Galaxy growth examined like rings of a tree
Scientists have acquired more evidence for the "inside-out" theory of galaxy growth, showing that bursts of star formation in central regions were followed 1 to 2 billion years later by star birth in the outer fringes.
Watching a tree grow might be more frustrating than waiting for a pot to boil, but luckily for biologists, there are tree rings. Beginning at a tree trunk's dense core and moving out to the soft bark, the passage of time is marked by concentric rings, revealing chapters of the tree's history.
Galaxies outlive trees by billions of years, making their growth impossible to see. But like biologists, astronomers can read the rings in a galaxy's disk to unravel its past. Using data from NASA's Wide-field Infrared Survey Explorer (WISE) and Galaxy Evolution Explorer (GALEX), scientists have acquired more evidence for the "inside-out" theory of galaxy growth, showing that bursts of star formation in central regions were followed 1 to 2 billion years later by star birth in the outer fringes.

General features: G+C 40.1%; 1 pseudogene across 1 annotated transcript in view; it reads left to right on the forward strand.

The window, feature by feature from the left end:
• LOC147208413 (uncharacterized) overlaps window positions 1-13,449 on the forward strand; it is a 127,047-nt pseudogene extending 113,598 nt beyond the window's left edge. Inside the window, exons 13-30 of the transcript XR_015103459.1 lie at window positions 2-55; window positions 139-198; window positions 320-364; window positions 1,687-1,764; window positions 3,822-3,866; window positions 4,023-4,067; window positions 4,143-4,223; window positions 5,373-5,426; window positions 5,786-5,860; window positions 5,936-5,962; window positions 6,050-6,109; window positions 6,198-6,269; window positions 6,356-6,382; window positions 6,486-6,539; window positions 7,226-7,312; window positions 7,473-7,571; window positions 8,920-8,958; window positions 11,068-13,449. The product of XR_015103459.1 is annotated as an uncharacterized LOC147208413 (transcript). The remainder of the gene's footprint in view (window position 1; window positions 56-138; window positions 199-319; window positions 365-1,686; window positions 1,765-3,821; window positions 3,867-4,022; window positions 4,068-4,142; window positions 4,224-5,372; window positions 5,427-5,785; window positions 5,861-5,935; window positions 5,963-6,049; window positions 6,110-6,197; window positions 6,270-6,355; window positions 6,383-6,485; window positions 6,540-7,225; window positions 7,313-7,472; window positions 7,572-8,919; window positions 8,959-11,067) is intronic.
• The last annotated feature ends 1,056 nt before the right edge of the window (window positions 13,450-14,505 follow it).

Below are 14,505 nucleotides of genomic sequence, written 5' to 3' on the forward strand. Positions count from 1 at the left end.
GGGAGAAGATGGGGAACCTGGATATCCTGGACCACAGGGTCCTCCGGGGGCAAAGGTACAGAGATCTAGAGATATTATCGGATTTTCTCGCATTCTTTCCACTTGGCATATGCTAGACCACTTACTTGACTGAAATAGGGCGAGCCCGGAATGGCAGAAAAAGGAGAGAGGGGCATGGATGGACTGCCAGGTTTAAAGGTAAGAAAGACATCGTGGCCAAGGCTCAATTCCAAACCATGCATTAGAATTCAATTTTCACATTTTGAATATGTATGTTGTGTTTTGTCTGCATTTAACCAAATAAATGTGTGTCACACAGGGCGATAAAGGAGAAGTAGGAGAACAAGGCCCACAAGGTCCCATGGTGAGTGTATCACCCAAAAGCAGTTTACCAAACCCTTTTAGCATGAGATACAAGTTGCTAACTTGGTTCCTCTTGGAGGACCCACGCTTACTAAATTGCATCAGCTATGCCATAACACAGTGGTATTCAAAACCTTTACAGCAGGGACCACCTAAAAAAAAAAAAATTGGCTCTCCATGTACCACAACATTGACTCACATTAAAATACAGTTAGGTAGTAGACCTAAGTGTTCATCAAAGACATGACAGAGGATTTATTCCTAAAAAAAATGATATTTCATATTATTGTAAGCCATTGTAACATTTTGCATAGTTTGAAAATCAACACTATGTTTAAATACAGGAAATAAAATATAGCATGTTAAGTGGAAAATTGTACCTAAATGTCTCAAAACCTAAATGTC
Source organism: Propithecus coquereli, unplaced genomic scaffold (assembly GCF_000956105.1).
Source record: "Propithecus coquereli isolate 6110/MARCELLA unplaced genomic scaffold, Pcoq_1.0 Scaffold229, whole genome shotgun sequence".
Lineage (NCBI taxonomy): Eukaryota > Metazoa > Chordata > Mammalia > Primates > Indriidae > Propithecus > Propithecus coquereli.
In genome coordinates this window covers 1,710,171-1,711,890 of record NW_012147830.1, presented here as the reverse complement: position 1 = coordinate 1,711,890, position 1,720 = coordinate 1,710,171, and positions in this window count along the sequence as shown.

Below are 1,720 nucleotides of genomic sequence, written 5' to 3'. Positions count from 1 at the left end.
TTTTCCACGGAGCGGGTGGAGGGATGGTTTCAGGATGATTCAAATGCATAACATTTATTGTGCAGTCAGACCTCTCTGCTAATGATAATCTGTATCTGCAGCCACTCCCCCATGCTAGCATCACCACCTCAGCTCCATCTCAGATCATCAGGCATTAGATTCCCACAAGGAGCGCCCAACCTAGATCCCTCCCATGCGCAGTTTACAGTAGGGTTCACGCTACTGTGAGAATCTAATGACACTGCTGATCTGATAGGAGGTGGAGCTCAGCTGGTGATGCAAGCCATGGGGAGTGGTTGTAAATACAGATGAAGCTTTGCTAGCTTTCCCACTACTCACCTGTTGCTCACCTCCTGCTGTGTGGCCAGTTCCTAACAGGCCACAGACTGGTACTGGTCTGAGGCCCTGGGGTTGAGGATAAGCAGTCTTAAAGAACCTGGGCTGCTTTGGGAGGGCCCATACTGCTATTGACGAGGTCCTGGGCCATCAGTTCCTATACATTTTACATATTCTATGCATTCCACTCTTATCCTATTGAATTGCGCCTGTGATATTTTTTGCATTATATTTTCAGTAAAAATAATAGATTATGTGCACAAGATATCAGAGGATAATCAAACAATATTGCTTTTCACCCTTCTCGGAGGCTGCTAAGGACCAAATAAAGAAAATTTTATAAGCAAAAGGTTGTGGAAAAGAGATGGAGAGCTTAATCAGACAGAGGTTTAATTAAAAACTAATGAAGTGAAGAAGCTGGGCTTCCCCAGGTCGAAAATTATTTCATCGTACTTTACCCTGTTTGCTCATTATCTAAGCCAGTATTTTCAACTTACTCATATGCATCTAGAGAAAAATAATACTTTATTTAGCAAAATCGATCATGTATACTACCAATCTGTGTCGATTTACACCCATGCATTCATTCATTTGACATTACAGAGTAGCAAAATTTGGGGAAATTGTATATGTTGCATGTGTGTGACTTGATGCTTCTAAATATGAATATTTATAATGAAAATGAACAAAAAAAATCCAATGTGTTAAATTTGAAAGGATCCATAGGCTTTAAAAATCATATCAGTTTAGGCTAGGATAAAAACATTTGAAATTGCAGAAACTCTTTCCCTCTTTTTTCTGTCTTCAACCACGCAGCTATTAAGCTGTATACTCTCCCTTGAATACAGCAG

"Initially, a rapid star-forming period formed the mass at the center of these galaxies, followed later by a star-forming phase in the outer regions. Eventually, the galaxies stop making stars and become quiescent," said Sara Petty of Virginia Tech in Blacksburg, Virginia. "This later star-forming phase could have been caused by minor mergers with gas-rich neighbors, which provide the fuel for new stars."
The discovery also may solve a mystery of elderly galaxies. The galaxies in the study, known as "red and dead" for their red color and lack of new star birth, have a surprising amount of ultraviolet light emanating from the outer regions. Often, ultraviolet light is generated by hot young stars, but these galaxies were considered too old to host such a young population.
The solution to the puzzle is likely hot old stars. Petty and colleagues used a new multiwavelength approach to show that the unexplained ultraviolet light appears to be coming from a late phase in the lives of older stars, when they blow off their outer layers and heat up.
GALEX and WISE turned out to be the ideal duo for the study. GALEX was sensitive to the ultraviolet light, whereas WISE sees the infrared light coming from older stars. GALEX is no longer operating, but WISE was recently reactivated to hunt asteroids, a project called NEOWISE. Both telescopes have large fields of view, allowing them to easily capture images of entire galaxies.
"The synergy between GALEX and WISE produces a very sensitive measurement of where the hot older stars reside in these red-and-dead galaxies," said Don Neill from the California Institute of Technology in Pasadena. "This allows us to map the progress of star formation within each galaxy."